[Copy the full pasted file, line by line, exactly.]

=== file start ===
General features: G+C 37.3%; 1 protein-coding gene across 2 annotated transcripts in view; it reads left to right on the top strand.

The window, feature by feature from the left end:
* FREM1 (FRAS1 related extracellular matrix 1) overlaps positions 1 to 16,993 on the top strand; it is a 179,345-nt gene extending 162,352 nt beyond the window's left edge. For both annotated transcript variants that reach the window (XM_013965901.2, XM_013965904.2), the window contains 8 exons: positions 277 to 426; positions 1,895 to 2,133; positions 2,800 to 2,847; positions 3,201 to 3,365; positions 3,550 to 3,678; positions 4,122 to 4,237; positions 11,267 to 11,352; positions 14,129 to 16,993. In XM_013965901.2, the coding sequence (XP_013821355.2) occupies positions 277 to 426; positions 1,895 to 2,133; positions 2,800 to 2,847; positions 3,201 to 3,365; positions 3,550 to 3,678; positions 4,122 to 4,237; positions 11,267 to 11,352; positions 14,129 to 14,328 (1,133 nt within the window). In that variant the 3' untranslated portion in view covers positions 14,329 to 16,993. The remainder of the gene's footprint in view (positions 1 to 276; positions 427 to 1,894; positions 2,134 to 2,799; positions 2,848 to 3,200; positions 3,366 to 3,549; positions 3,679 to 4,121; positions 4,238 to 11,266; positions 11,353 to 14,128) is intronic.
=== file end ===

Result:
General features: G+C 37.3%; 1 protein-coding gene across 2 annotated transcripts in view; it reads left to right on the top strand.

The window, feature by feature from the left end:
* FREM1 (FRAS1 related extracellular matrix 1) overlaps positions 1 to 16,993 on the top strand; it is a 179,345-nt gene extending 162,352 nt beyond the window's left edge. For both annotated transcript variants that reach the window (XM_013965901.2, XM_013965904.2), the window contains 8 exons: positions 277 to 426; positions 1,895 to 2,133; positions 2,800 to 2,847; positions 3,201 to 3,365; positions 3,550 to 3,678; positions 4,122 to 4,237; positions 11,267 to 11,352; positions 14,129 to 16,993. In XM_013965901.2, the coding sequence (XP_013821355.2) occupies positions 277 to 426; positions 1,895 to 2,133; positions 2,800 to 2,847; positions 3,201 to 3,365; positions 3,550 to 3,678; positions 4,122 to 4,237; positions 11,267 to 11,352; positions 14,129 to 14,328 (1,133 nt within the window). In that variant the 3' untranslated portion in view covers positions 14,329 to 16,993. The remainder of the gene's footprint in view (positions 1 to 276; positions 427 to 1,894; positions 2,134 to 2,799; positions 2,848 to 3,200; positions 3,366 to 3,549; positions 3,679 to 4,121; positions 4,238 to 11,266; positions 11,353 to 14,128) is intronic.